Any flood defence system is only as strong as its weakest part, so a cornerstone of the Environment Agency's flood risk management strategy is to develop a whole-life approach to managing its infrastructure of assets such as channels, walls, embankments, gates and pumping stations.
'We need to improve the ways we assess the condition of our assets and the effects of any management action, such as channel dredging or embankment maintenance, on the performance of the flooding system, ' says Bramley.
With 35,000km of flood and coastal defence embankments alone to manage, that in itself is a mammoth task.
A project led by research house HR Wallingford began in February to develop a performance-based asset management system (PAMS) for flood and coastal defences.
This addresses flood management at the local, or river reach, level. The management system is intended to help engineers understand better the link between the condition of defences and damage to property from flooding.
'Current approaches are somewhat crude and make it difficult to assess maintenance options, ' says Bramley.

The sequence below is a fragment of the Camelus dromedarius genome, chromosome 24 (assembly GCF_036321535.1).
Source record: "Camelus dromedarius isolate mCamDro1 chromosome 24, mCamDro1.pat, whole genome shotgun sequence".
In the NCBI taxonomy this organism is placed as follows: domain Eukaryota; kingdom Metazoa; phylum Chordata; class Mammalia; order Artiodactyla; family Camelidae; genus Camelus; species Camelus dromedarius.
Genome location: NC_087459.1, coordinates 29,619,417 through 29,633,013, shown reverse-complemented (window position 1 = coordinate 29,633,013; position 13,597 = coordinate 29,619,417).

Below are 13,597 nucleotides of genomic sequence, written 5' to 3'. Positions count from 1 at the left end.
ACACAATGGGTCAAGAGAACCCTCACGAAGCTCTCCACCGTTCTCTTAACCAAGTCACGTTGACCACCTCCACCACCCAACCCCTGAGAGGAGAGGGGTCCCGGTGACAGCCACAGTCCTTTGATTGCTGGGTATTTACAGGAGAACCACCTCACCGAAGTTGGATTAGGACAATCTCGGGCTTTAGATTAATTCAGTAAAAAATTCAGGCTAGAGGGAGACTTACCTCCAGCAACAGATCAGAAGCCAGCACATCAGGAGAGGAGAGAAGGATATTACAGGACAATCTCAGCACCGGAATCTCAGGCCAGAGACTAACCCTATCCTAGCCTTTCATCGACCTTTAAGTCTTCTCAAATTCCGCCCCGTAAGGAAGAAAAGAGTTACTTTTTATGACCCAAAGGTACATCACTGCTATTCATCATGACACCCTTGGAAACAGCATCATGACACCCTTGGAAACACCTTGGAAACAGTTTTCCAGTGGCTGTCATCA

The five year PAMS research programme aims to improve understanding of how different flood defence structures deteriorate and how they respond to extreme flood or storm events. Initially, a new condition assessment classification will be developed together with load/response functions for typical structures.
Engineers will be able to use the management system to examine the changes in performance, estimated as average annual damages, resulting from different maintenance options. It will be trialled on a number of typical fluvial, estuarine and coastal flood defence systems, including the Thames tidal defences.
In the long-term, PAMS will be integrated into a national software-supported asset management system and will be linked in to flood risk management strategies at catchment and national levels.